I’m not going to give away all of Dr. Ray’s points. He’s really good. If you’re struggling to raise saints in a culture that not only isn’t trying, not only doesn’t respect you for trying, but actively seeks to undermine you… well, Dr. Ray is very encouraging.
My new favorite thing about Dr. Ray, though, is his new book, Adoption: Choosing It, Living It, Loving It, available through his website. When he mentioned he had a book on adoption, I knew right away what I’d be buying off the speakers’ desk to get signed. I walked up with the book and my finger in my wallet photo book, and Dr. Ray looked at me and said, “Let me guess: you’re either about to adopt or you’re an adoptive mom.” So, I flashed the photo of my adorable (and obviously adopted) kids and thanked him for writing a book on adoption, since I was so sick of getting pummeled on the adoption boards for arguing against the “adoptees are damaged, and, as parents, we have to be watching for it, if you ignore this warning you’re just naive (or worse)!” attitude as alarmist and largely unfounded. I mentioned one very popular author in particular, and he rolled his eyes at her name. “Yeah,” he assured me, “The book goes into all that…”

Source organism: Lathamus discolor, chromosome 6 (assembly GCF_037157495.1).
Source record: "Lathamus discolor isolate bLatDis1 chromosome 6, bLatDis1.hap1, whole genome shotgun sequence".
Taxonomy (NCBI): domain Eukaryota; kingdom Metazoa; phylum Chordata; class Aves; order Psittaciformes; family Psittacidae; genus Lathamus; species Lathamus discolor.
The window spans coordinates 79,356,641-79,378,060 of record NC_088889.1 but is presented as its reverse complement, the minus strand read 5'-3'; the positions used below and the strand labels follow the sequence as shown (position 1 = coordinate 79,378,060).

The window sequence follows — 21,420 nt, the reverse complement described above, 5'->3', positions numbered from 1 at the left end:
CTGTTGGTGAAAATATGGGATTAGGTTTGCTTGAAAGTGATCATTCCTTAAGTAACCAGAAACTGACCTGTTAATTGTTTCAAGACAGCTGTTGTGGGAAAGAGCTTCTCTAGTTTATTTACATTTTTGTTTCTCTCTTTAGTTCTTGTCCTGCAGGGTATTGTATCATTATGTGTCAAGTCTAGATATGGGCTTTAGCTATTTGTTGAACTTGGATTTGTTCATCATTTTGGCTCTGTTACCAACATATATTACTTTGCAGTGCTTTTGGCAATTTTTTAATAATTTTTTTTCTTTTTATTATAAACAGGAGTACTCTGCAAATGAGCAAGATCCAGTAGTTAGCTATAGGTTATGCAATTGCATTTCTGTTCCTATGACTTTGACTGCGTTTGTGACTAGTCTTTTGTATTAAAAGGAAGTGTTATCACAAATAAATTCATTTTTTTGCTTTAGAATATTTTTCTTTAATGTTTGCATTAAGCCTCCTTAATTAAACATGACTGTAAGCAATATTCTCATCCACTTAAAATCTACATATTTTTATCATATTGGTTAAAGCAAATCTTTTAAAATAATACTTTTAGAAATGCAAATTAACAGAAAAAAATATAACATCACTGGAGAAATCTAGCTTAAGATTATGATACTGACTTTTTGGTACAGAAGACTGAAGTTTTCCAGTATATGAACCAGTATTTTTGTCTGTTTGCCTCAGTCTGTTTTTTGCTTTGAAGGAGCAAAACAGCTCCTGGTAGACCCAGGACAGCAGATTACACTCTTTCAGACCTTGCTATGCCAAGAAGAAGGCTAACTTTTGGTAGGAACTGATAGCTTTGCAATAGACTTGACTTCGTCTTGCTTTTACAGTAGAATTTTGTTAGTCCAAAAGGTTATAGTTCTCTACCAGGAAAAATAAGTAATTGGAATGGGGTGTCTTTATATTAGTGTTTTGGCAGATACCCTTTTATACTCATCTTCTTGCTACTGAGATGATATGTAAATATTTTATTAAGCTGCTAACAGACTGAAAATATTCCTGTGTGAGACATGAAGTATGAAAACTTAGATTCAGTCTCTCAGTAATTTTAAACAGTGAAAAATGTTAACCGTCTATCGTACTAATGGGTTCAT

Unlike some of the other adoption “experts”, Dr. Ray isn’t relying on his own childhood experiences. He is looking at his ten kids and the hundreds of kids who have come through his psychiatric practice. The news is more encouraging than many people, including adoption agencies, seem to want to believe. Dr. Ray discusses and debunks many of the bogeymen that scare people away from adoption (“adoptees are all permanently damaged by their adoption“, “the vast majority of adoptees seek out their birth parents”, “you have to practice your frequent adoption talks, or you might really mess your child up.” Dr. Ray’s takes: no, less than 10%, and no.)
I’ve been meaning to put together a list of books I thought were really helpful on adoption issues. Dr. Ray’s book is definitely going to be at the top of the list. If you’re considering adoption, are in the process, or have been put off by what you’ve been told to read or have seen on the discussion boards, well, you really, really need to read this book.
More on the conference over the rest of the week. The tapes of the conference are available from the IHM Conference website under the particular locations (Immaculate Heart of Mary- yes, they’re Catholic. If you aren’t Catholic, it was still a lot of good, solid, Christian advice, at least the talks I heard. I’m not saying the other talks were bad, I just don’t generally vouch for things I didn’t observe.) If you can make one of the remaining conferences, I’d highly recommend it. It’s worth the time and money. It’s also a nice vacation without the homeschoolees. 🙂